Next up is an on-location featurette called the "Anatomy of a Scene: Saratoga Avenue" (17 minutes). It covers the entire filming and editing process of a complex shot where Joel is trapped in his memories. Intercut with interviews from cast and crew, the scene unfolds as it's captured on set, altered with practical effects, and edited together to the final cut that appears in the film. Just when things began to lose my attention, the featurette shifted gears and included an extensive section that covers the musical score of the film. Following the composer as he writes the score, conducts it, and layers it into the film, this section could've been a separate supplement on its own. As the featurette wraps up, Gondry explains the tone of the Saratoga Avenue scene and the elements in the shot that reflect his themes.
Not one, but two series of deleted scenes appear on the disc. The first collection of scenes (7 minutes) is comprised of poor quality, unfinished footage. It features some intriguing character moments, but meanders a bit more than it reveals. However, the second group of excised scenes is presented with higher video quality and adds in an entire subplot where Joel remembers another ex-girlfriend, a handful of tense scenes where Kirsten Dunst finds a tape recording of herself, and a lengthy conversation between Joel and Clementine in his apartment. All of the scenes are great additions to the film as a whole -- it just would've been nice to know where they would have fit in the finished film if they hadn't been deleted.
Coming close to the end is one of the strangest things I've ever seen -- all I can say is that it creeped me out more than anything in the film. The "Polyphonic Spree Light & Day Music Video" (3 minutes) is composed entirely of scenes from the movie, but Jim Carrey's mouth has been altered with bad CG so that it appears as if he's singing the lyrics to the song. But it doesn't stop there --all of the sudden, everything's singing: brain scans, a coffee mug, a house, a plate of food, Kate Winslet, a car, an oven... even an elephant. It's all pretty laughable, but it struck a strange chord inside my brain and I'm not looking forward to the images popping up in my dreams later tonight.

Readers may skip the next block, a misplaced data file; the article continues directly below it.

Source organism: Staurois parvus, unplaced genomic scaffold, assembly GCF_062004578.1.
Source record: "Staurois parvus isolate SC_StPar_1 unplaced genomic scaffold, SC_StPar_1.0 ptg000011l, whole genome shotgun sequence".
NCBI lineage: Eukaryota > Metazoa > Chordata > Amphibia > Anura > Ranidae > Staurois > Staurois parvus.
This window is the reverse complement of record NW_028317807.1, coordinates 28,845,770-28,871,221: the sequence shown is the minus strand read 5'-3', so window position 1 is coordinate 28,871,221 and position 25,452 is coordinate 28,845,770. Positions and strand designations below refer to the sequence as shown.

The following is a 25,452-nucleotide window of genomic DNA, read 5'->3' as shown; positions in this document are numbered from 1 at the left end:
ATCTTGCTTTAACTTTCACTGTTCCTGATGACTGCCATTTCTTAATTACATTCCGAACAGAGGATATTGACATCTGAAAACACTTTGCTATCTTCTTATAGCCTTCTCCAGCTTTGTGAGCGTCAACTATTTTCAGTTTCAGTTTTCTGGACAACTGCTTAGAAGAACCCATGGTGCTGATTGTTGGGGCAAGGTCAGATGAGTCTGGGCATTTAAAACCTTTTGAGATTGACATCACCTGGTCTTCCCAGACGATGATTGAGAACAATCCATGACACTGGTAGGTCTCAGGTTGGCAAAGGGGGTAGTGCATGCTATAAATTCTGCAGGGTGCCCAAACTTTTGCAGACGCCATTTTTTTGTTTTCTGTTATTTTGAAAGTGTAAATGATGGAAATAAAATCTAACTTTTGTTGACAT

Last but not least, there's a great low-budget television commercial for the memory erasure procedure in the film. Tom Wilkinson is quirky and deadpans the clip brilliantly. It really looks like something you'd see on TV at three in the morning and even includes a website for the clinic.
'Eternal Sunshine of the Spotless Mind' is a twisted look inside of a man's subconscious which is sure to frighten, disturb, and enlighten an audience's perception of their own minds. Some wonderful performances, a great script, and interesting direction and effects work make this a must see flick for those open to a more surreal cinematic experience. This HD DVD edition boasts an amazing video transfer, a lively audio package, and an avalanche of solid extras that extend the replayability of the film quite a bit. In short, this disc is a no-brainer that impressed me in almost every way.